If guests dine in the Main Dining Room, their courses are brought to the table by a server, and in Queen Victoria’s Room, they’re finished tableside in the French gueridon style of service near a cozy fireplace. And if a guest is lucky enough to snag the Chef’s Table, they’ll be treated to a champagne toast followed by a wide variety of dishes that can be paired with wine and spirits. Of course, they’ll also be in the middle of all of the action too, and its important to note that guests are not allowed to leave the kitchen to go to the restroom without an escort, due to the safety issues involved with sitting in a live kitchen. 

    And speaking of restrooms, the restaurant’s elegance extends there, too. The stalls are more like tiny rooms, and each one has its own sink inside. You won’t dry your hands with paper towels but with washcloths that you’ll deposit in a wicker basket. That basket features a lining with a very subtle print of silhouettes of Mickey and Pluto — the only hints of Disney characters that you’ll find in the entire restaurant

    Other special touches during the meal include trolley service, butter that’s carved at each individual table and even a special way of making coffee: the brew is prepared at the table in a Cona Coffee Maker, an all-glass creation engineered in Germany that features a flame under a bowl of water that’s topped with a bowl of coffee grounds. After the water is boiled, the server puts out the flame and through vacuum pressurization, the coffee streams into the bowl of water.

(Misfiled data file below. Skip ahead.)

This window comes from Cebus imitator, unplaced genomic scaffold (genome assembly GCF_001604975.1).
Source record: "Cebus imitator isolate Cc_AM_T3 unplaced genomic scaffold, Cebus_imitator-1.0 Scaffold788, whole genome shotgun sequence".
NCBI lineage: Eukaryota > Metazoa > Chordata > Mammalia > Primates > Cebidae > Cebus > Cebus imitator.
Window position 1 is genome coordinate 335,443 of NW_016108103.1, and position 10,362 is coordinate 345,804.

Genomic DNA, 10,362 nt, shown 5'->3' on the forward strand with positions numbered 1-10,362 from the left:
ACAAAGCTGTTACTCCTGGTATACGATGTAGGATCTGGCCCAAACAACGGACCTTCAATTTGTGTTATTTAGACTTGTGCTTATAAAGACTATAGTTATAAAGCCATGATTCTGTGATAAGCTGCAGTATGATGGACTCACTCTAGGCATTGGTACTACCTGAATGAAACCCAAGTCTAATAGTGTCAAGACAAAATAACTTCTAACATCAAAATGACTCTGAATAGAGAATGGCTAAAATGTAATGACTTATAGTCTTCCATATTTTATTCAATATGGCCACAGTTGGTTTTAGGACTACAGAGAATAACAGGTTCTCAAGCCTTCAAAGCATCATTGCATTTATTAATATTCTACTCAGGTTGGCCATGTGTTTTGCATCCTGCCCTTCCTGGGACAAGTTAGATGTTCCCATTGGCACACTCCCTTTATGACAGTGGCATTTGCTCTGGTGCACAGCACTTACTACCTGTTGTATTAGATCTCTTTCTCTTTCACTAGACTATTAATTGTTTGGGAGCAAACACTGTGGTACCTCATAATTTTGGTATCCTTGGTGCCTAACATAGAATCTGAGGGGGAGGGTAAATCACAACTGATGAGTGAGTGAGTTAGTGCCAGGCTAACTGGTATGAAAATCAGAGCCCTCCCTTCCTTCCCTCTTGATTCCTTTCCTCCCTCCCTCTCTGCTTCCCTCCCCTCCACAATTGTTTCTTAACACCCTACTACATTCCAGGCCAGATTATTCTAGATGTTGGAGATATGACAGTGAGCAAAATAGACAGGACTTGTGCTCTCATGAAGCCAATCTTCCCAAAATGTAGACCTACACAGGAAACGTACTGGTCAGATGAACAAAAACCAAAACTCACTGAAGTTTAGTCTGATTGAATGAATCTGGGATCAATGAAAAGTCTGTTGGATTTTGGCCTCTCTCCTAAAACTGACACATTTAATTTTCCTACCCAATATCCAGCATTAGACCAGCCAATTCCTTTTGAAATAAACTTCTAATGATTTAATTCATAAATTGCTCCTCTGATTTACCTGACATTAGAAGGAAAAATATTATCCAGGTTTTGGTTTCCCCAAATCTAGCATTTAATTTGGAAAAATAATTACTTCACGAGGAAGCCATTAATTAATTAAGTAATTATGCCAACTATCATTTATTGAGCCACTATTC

4. A lasting impression


    As you might expect, such a fine meal with elegant service doesn’t come cheap.The seven-course meal costs $150, or $250 with wine pairings, and the ten-course option is $235, or $340 with wine pairings, in the Main Dining Room. In Queen Victoria’s Room, the meal is also $235 or $340 with wine, and the Chef’s Table meal costs $250, or $355 with wine parings. Some of the menu choices also come with an upcharge.

    But in an effort to ease the sting, the restaurant gives guests a printed, personalized menu as a souvenir of their visit, along with another treat such as a loaf of date nut bread or a selection of chocolates that the server will wrap up for each guest. Ladies also receive a long-stemmed red rose that has had its thorns removed.

    Victoria & Albert’s isn’t a place where most people could dine frequently, but it’s certainly worth a visit for a special occasion or a once-in-a-lifetime experience. Many guests who have been lucky enough to dine at the restaurant say the meals eaten here are worth every penny.